Some amoeba is reproducing in your lungs. A sickly sugar radiates from your trunk and poisons the taste of your tonsils. Your brother brings you tea while you insist it’s only a bad cold. A friend brings the quack stuff. In a week, she’ll ask for it back, and it’ll be lost in your embarrassing medicine cupboard, and you’ll dig through crusty bottles of cough syrup and plastic tubs of Tums with three tablets left apiece until you finally find her precious thieves’ oil behind your prescription heartburn medicine. That’ll be a mess, but you borrow her thieves’ oil anyway.
When she’s gone, you stand over the sink and spritz from the tiny spray bottle into a spoon, but the force of the mist blasts most of the thieves’ oil off the tin and into the atmosphere so that no matter how much you spray, the spoon holds a fixed amount. You tap the faucet to drip two drops of water in but it fills the spoon all the way, and once you decide to pour it under your tongue anyway, you’re glad you thinned it out that much. It’s alcohol and cinnamon and poison.
You sputter into the sink. You’ve coughed so much you can’t anymore. You told your mom once during childhood bronchitis that your cough was unproductive. It was an itch, and coughing didn’t scratch it. She was impressed with your phrasing. It distracted her from the dry cough issue. You had to fight it yourself.
Instead of sweet phlegm radiating upward, the burning spice of thieves’ oil floats down in a fog. You squint at the bottle. The directions say to spray it on surfaces as a disinfectant. The top ingredient is alcohol. This isn’t even medicine.
It doesn’t matter. You’re sick. It doesn’t matter that you’re sick, either. As you set the thieves’ oil in your embarrassing medicine cupboard—not a cabinet, but an entire cupboard—you decide it might be nice to die. A Shakespeare verse from junior high English grazes your frontal lobe and vanishes. You zombie-shuffle past the bathroom and flick off the light your brother left on, then recline into your fortress of tea mugs and cough drop wrappers and the roll of toilet paper you’re using as phlegm rags. You could die right now and feel okay about it. It’s not to escape misery. It’s to embrace apathy. Like a pillow. Like your lungs to the amoeba.
What was that verse of Shakespeare? Something about breathing.
You’ve been drinking water a lot, so you pee a lot. Each time you return to the bathroom you flick back on the light your brother had initially left on, probably for you, because in this haze you live in now, you’d probably end up pissing in quietly confused darkness and tripping into the tub. When your bladder is empty and your hands are nearly scalded away because you got lost wondering about Shakespeare while washing them, you return to the fortress of sickness and grab a tea mug. You don’t want more tea and honey, but a body in motion tends to stay in motion, and since you’ve settled into this orbit, you microwave water and make some black tea and spoon in too much honey.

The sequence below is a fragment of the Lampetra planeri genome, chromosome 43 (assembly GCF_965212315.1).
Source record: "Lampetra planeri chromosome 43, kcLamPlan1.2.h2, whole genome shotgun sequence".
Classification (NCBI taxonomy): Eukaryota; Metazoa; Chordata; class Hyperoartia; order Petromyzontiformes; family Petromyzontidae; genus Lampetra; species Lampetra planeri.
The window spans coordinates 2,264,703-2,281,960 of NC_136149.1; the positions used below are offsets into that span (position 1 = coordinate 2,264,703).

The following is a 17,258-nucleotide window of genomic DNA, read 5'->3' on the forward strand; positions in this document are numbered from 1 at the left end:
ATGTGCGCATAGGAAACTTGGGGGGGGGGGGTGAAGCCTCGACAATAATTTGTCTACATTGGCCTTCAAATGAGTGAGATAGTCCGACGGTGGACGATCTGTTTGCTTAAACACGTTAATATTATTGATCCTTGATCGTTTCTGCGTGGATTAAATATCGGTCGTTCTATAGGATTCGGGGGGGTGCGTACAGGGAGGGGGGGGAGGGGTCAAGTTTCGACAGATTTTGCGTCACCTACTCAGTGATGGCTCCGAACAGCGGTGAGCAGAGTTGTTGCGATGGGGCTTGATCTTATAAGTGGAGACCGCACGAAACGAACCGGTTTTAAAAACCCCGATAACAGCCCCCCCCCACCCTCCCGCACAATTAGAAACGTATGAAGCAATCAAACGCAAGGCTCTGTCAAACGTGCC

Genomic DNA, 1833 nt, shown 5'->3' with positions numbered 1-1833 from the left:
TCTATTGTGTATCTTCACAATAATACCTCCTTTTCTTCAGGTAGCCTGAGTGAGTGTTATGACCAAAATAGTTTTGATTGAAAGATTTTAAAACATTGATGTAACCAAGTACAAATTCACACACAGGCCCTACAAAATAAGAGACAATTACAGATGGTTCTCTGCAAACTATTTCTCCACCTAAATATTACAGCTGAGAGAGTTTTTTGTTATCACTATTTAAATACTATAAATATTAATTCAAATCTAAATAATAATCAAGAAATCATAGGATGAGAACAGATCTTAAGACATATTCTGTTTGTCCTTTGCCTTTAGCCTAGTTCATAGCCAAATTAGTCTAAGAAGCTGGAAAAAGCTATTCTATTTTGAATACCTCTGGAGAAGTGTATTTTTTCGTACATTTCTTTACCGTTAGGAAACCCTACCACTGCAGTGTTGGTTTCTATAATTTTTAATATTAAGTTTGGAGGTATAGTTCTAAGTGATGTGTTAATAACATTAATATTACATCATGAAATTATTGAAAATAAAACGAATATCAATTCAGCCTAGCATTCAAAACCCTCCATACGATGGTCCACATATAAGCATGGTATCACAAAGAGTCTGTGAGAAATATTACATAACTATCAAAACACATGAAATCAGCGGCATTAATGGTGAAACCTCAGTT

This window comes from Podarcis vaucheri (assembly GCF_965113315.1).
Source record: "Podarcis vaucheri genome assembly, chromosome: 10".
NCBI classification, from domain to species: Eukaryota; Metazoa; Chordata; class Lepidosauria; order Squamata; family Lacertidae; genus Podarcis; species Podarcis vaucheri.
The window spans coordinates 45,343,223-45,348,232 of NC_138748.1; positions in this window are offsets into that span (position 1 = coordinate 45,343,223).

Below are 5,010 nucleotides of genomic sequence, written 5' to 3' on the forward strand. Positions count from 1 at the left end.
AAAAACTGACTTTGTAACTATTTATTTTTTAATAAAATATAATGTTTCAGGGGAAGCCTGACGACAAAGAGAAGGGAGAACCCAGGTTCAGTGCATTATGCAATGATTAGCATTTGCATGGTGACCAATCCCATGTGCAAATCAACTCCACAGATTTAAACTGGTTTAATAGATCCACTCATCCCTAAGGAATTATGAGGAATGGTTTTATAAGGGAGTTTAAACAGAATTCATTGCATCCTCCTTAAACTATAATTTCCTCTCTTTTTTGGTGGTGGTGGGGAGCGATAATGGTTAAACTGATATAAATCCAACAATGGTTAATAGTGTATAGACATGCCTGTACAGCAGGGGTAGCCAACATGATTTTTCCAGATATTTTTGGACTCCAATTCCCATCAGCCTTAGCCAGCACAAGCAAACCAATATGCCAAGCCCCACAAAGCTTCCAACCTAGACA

It’s too hot. You leave it on the counter. Then you drift outside into the evening. You drift to the backyard. Your eyes drift to the sky. Two stars are out. You’ve gotten good at chewing on teabags soaked with watery honey and realize you’re chewing on one right now. You realize this because it has popped. You drop your jaw and eject your tongue so the gob drops to the lawn. You scrape your mouth clean. The infectious phlegm flavor is crawling back into your tonsils.
Your thieves’ oil friend is lingering in the front yard talking to your brother. As more stars prick the drowning light of the setting sun, their voices, deepened and blurred from the other side of your house, vanish. Your friend’s tiny boxy hybrid car makes a pretentious click as the door shuts. It rolls out the long gravel driveway and past where you stand, facing the woods, but it doesn’t slow or give any indication that you’re not invisible.
Nothing indicates that you’re not invisible. Nothing indicates that you’re not dead. You could be a spirit already. Maybe you’ve been a ghost with a great imagination for years.
But there are no ghosts. The first and last time you saw a ghost, it was a yellow orb that brought fear tears to your eyes until you realized it was a mirror reflecting a reflection on the china cabinet reflecting a reflection on the window reflecting a reflection of the yard light on the front door. In two minutes, you went from skeptic to believer to back to skeptic. The first time your mind changes doesn’t hold a candle to the second time. The second change is permanent.
You prefer to die without the chance of ghosthood.
But you only have a cold.
Your brother wonders aloud where you wandered to while the stars prick forth.
Sharply, Shakespeare returns: “A breath thou art, servile to all the skyey influences.”
Jessica Staricka is a graduate of Minnesota State University, Mankato, with a BA in Creative Writing. When she’s not writing, she can be found drawing or having personal crises. Her work has also appeared in water soup.